Meredith Salmon: Remarkable ROVs, July 25, 2018

NOAA Teacher at Sea

Meredith Salmon

Aboard NOAA Ship Okeanos Explorer

July 12 – 31, 2018

 

Mission: Mapping Deep-Water Areas Southeast of Bermuda in Support of the Galway Statement on Atlantic Ocean Cooperation

Date: July 25, 2018

Latitude: 28.37°N

Longitude: 63.15°W

Air Temperature: 27.8°C

Wind Speed:  9.7 knots

Conditions: partly sunny  

Depth: 5236.01 meters

 

Science and Technology Log

Since the Okeanos Explorer is known as “America’s Ship for Ocean Exploration,” it is equipped with two important vehicles that allow scientists to study normally inaccessible ocean depths. Deep Discoverer (D2) is a remotely operated vehicle (ROV) that is mechanically designed with software and video engineering programs that generate precise images and videos. A total of nine cameras, including a Zeus Plus camera with impressive zoom capabilities, produce high-definition images that give scientists and those on shore insights about deep-sea ecosystems. The 9,000 pound ROV contains approximately 2,400 feet of intricate wiring as well as specially designed Kraft predator hand that can hold up to 200 pounds. The hand is especially useful for deep-sea sampling and allows scientists to bring certain organisms to the surface for further analysis. D2 can dive up to 30 meters per minute and is designed to withstand pressures almost 600 times that at sea level.  

Deep Discoverer

Front view of the Deep Discoverer featuring the Zeus Plus Camera

Side view of D2

Side view of D2 (Check out the intricate wiring and size of the circuit board!)

Rear view of D2

Rear view of D2

D2 does not operate alone during the eight-hour dives. Instead, it relies on assistance from Seirios, another 4,000-pound machine known as a camera sled. This device is powered and controlled by the Okeanos Explorer and offers the pilots and scientists a wide-angle perspective as they navigate the ocean floor. Seirios is tethered to the Okeanos Explorer and illuminates D2 from above to allow for increased visibility. The frame of this machine is relatively open which increases the distance cameras can be separated from the mounted lighting. This design reduces the light that reflects off particles in the water (optical backscatter) and results in high-quality images.

rov7

This camera sled, known as Seirios, is used to illuminate D2 during ROV dives.

All of the deep ocean images and video collected by D2, Seirios, and the Okeanos, can be transmitted to the rest of the world by satellite. The Okeanos is fitted with telepresence technology that enables everyone involved in the operation to provide scientific context to the public. The ability to broadcast this exciting information requires effective collaboration between the Engineering Team, NOAA ship crew, and scientists both onboard and onshore. It is amazing that anyone with Internet connection can be involved the expedition and science in real time.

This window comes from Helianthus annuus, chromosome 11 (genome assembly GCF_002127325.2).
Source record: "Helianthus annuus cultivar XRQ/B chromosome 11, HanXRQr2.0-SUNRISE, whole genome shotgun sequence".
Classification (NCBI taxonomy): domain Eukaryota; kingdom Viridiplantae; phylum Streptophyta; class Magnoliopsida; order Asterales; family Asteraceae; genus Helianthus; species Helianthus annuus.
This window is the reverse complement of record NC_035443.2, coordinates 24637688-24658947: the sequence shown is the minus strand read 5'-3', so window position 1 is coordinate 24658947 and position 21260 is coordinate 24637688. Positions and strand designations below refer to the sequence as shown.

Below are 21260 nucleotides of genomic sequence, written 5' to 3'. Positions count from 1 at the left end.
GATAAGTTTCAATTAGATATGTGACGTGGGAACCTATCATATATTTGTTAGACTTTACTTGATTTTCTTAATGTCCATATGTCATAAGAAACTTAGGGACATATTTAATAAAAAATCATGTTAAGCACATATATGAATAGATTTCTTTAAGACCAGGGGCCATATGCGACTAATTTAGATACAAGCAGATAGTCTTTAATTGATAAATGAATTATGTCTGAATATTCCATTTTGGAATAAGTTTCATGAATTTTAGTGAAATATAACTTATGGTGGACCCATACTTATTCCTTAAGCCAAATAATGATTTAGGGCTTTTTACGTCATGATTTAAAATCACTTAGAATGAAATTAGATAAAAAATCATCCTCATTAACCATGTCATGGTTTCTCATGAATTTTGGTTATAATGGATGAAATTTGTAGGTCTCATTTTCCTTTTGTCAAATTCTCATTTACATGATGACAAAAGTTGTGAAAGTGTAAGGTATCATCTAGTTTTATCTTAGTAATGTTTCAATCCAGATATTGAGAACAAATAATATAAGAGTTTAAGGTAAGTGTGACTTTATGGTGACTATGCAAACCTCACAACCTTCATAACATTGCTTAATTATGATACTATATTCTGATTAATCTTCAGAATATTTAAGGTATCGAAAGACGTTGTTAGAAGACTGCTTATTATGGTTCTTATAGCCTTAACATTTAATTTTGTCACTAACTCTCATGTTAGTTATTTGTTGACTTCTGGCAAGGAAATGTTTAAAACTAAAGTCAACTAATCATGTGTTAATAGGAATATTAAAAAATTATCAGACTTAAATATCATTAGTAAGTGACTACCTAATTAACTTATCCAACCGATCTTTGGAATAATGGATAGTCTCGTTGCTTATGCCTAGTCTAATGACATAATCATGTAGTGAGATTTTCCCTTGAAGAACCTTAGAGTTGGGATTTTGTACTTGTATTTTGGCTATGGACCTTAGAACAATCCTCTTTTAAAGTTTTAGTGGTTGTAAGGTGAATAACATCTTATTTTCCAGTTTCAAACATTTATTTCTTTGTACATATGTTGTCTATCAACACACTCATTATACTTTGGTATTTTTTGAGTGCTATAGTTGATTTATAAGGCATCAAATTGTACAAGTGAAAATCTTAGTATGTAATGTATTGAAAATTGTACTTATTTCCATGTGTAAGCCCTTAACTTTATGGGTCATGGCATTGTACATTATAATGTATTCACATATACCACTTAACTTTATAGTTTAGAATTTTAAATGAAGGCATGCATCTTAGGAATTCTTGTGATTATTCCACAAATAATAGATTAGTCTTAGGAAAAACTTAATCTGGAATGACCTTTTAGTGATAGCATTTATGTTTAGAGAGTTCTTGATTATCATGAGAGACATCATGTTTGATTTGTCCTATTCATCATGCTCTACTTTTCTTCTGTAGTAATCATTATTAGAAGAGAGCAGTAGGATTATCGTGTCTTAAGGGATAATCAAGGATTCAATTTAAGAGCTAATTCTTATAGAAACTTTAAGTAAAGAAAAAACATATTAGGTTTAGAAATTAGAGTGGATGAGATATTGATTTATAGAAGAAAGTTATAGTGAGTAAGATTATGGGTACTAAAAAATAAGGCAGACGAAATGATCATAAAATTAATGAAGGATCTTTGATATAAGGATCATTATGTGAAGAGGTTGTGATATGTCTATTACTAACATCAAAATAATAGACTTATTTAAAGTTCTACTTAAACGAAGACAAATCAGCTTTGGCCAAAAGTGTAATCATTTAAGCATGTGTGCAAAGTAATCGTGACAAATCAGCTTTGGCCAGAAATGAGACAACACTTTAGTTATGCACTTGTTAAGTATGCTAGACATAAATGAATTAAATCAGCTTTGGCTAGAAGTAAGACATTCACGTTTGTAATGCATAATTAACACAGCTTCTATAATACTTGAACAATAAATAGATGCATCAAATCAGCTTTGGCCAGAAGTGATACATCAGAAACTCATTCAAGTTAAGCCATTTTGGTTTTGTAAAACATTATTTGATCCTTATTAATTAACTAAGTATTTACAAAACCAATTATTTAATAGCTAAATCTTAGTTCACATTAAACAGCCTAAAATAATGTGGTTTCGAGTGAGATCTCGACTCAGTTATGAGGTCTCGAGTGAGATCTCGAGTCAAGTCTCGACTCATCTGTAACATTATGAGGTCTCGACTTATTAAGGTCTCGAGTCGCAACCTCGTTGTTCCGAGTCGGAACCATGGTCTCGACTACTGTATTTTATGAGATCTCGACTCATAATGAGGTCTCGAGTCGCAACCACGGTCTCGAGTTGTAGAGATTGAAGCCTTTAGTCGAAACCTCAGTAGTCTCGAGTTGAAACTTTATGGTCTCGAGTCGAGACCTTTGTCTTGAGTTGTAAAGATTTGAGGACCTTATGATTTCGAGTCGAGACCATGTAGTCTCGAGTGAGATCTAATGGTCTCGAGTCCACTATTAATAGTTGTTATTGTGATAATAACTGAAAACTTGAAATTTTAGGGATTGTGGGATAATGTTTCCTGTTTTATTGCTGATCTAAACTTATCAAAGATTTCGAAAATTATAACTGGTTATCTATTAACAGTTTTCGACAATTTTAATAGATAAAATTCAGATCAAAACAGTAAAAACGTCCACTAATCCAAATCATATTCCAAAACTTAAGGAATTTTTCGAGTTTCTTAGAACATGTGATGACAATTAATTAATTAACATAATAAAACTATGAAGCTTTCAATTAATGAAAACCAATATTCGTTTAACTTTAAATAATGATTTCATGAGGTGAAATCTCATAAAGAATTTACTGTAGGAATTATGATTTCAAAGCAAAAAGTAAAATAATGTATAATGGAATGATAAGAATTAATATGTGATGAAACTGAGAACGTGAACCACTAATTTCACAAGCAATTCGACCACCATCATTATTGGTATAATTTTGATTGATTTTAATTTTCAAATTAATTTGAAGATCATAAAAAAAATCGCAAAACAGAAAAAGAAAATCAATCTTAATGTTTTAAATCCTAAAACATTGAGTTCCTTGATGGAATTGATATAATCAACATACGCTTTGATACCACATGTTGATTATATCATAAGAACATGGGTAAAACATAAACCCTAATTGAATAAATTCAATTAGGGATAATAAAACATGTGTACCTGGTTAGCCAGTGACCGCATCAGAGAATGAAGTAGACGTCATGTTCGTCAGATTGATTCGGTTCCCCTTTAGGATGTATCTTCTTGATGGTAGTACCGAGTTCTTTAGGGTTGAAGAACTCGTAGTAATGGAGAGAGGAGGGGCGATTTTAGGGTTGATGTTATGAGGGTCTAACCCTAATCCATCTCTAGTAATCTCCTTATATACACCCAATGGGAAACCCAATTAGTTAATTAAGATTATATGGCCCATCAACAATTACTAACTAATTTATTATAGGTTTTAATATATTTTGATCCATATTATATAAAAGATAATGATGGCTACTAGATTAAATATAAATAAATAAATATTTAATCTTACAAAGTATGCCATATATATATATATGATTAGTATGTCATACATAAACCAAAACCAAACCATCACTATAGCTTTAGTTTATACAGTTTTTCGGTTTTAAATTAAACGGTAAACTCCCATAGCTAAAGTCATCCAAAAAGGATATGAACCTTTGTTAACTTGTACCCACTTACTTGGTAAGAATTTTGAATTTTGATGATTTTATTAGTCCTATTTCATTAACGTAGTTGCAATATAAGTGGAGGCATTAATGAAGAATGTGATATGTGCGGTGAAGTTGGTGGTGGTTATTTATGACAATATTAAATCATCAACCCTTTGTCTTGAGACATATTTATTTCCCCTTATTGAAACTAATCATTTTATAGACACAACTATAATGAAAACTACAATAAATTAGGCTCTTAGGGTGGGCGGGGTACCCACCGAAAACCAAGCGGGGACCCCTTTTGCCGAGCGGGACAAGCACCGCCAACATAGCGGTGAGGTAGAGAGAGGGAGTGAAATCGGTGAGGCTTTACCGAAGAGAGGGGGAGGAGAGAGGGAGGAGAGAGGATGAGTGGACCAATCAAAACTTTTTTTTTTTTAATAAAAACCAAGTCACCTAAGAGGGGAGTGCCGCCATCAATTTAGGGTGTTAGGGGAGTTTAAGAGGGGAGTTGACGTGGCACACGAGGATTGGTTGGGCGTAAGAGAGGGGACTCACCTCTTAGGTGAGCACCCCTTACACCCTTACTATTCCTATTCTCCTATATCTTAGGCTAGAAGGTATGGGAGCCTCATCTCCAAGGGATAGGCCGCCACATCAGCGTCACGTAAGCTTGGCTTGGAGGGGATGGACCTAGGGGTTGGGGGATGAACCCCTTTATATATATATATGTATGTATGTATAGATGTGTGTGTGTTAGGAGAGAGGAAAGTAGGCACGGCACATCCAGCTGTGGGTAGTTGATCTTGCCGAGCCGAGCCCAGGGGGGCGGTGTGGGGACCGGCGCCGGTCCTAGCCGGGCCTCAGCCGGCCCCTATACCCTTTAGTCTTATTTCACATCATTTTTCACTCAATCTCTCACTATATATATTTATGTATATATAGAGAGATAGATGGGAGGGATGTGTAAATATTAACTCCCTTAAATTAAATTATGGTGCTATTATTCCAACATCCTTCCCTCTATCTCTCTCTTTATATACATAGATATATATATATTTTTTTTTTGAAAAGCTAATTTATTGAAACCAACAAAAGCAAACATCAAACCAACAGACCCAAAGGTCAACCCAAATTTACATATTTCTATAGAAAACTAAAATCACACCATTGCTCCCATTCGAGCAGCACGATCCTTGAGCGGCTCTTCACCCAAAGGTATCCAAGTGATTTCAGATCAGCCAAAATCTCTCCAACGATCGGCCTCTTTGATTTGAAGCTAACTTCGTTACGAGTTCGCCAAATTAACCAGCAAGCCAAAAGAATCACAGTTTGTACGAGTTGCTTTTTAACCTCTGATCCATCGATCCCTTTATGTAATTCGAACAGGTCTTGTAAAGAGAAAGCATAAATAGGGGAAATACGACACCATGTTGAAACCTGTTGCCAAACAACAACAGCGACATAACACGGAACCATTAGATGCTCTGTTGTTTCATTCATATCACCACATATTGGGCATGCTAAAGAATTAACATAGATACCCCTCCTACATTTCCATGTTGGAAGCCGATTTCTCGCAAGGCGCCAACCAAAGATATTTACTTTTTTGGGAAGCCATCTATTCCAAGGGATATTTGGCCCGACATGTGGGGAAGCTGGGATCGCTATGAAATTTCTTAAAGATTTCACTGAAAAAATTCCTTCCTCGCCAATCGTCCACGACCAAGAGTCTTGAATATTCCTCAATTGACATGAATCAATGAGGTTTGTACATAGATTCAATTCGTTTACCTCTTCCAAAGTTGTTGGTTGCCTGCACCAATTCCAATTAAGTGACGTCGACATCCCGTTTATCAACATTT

Mapping Team

The Mapping Team learning about Seirios!

 

Personal Log

In order to make it back to Norfolk on time for dry dock, we will have to finish our mapping our survey area on the 27th. In the meantime, we have been continuing to process data, collect sunphotometer readings, launch XBTs, and play cribbage. Our cribbage tournament will conclude on Friday night! Everyone aboard is excited about the data we’ve collected and looking forward to a successful end of the expedition.

bow picture 1

The Mapping Team was on the lookout for dolphins!

Dolphins!

Dolphins playing on the waves near the bow!

sunset photo

Another fantastic end to the day!

 

Did You Know?

The first fully developed ROV, POODLE, was created by Dimitri Rebikoff in 1953. However, it was not until the US Navy took an interest in ROVs that this unique technology became very popular. In 1961, the US Navy created the Cable-Controlled Underwater Research Vehicle (CURV).

Resources:

https://oceanexplorer.noaa.gov/technology/subs/deep-discoverer/deep-discoverer.html

https://www.engineeringfordiscovery.org/technology/deep-discoverer-seirios/

Meredith Salmon: Setting Sail! July 12, 2018

NOAA Teacher at Sea

Meredith Salmon

Aboard NOAA Ship Okeanos Explorer

July 12 – 31, 2018

 

Mission: Mapping Deep-Water Areas Southeast of Bermuda in Support of the Galway Statement on Atlantic Ocean Cooperation

Geographic Area:  Atlantic Ocean, south of Bermuda

Date: July 12, 2018

Weather Data from the Okeanos Explorer Bridge – July 12, 2018

Latitude: 32.094°N

Longitude: 69.591°W

Air Temperature: 26.2°C

Wind Speed:  10.7 knots

Conditions: Sunny

Depth: 693 meters

Survey Area